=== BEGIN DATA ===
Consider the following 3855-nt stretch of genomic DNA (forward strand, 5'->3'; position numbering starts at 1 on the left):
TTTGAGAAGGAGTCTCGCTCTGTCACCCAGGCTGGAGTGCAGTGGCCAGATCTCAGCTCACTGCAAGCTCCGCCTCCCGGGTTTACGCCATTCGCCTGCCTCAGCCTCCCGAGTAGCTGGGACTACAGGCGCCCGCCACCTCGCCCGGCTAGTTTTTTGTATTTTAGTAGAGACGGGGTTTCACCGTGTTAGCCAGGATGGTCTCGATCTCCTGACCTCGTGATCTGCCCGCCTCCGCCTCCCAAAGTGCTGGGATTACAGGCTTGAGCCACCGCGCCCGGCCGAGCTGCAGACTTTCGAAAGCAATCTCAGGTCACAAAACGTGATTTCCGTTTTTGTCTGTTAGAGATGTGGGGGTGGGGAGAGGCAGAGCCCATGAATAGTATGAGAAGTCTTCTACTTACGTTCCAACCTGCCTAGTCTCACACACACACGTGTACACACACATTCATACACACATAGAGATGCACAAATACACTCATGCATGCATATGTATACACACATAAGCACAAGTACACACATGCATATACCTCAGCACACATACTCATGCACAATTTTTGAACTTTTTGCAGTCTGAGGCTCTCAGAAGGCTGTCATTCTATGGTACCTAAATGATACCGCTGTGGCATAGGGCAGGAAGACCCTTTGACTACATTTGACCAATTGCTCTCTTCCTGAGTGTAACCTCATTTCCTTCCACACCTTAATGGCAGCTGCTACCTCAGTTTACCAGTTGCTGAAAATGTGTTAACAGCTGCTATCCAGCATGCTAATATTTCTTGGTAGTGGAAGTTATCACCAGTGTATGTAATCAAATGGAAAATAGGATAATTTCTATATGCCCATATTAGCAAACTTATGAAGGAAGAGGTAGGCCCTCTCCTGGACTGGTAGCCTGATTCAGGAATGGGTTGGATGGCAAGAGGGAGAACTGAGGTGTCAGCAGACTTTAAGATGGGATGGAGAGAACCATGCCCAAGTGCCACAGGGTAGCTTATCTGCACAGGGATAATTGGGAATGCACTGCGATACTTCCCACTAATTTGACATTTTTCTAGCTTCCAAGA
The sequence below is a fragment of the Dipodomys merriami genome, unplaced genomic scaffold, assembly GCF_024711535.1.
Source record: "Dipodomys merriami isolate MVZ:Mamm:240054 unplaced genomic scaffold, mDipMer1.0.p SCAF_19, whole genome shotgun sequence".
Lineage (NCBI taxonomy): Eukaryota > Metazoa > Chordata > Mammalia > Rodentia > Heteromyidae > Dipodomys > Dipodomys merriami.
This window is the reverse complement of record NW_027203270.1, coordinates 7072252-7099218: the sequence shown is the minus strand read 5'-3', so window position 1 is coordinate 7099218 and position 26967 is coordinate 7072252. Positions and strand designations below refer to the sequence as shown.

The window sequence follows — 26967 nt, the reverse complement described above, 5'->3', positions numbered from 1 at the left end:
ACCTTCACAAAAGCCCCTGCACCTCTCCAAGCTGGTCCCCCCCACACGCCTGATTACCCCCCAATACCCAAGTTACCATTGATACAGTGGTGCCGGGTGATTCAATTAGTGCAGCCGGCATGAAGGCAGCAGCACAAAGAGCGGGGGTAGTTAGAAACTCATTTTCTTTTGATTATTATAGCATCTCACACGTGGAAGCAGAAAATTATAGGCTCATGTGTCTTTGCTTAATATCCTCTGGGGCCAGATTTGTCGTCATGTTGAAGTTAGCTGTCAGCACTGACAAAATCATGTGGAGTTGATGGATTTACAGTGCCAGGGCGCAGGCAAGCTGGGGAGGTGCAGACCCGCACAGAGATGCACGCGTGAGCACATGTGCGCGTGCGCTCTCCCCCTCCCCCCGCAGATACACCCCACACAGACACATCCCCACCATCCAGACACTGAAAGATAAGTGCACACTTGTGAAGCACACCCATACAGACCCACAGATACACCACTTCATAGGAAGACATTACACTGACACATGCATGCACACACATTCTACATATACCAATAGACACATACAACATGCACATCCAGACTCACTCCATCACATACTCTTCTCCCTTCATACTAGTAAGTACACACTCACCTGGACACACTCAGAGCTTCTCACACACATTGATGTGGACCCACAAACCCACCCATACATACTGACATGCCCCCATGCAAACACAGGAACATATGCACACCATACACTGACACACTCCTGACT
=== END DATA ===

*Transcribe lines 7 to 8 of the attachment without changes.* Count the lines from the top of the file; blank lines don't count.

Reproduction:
The window sequence follows — 26967 nt, the reverse complement described above, 5'->3', positions numbered from 1 at the left end:
ACCTTCACAAAAGCCCCTGCACCTCTCCAAGCTGGTCCCCCCCACACGCCTGATTACCCCCCAATACCCAAGTTACCATTGATACAGTGGTGCCGGGTGATTCAATTAGTGCAGCCGGCATGAAGGCAGCAGCACAAAGAGCGGGGGTAGTTAGAAACTCATTTTCTTTTGATTATTATAGCATCTCACACGTGGAAGCAGAAAATTATAGGCTCATGTGTCTTTGCTTAATATCCTCTGGGGCCAGATTTGTCGTCATGTTGAAGTTAGCTGTCAGCACTGACAAAATCATGTGGAGTTGATGGATTTACAGTGCCAGGGCGCAGGCAAGCTGGGGAGGTGCAGACCCGCACAGAGATGCACGCGTGAGCACATGTGCGCGTGCGCTCTCCCCCTCCCCCCGCAGATACACCCCACACAGACACATCCCCACCATCCAGACACTGAAAGATAAGTGCACACTTGTGAAGCACACCCATACAGACCCACAGATACACCACTTCATAGGAAGACATTACACTGACACATGCATGCACACACATTCTACATATACCAATAGACACATACAACATGCACATCCAGACTCACTCCATCACATACTCTTCTCCCTTCATACTAGTAAGTACACACTCACCTGGACACACTCAGAGCTTCTCACACACATTGATGTGGACCCACAAACCCACCCATACATACTGACATGCCCCCATGCAAACACAGGAACATATGCACACCATACACTGACACACTCCTGACT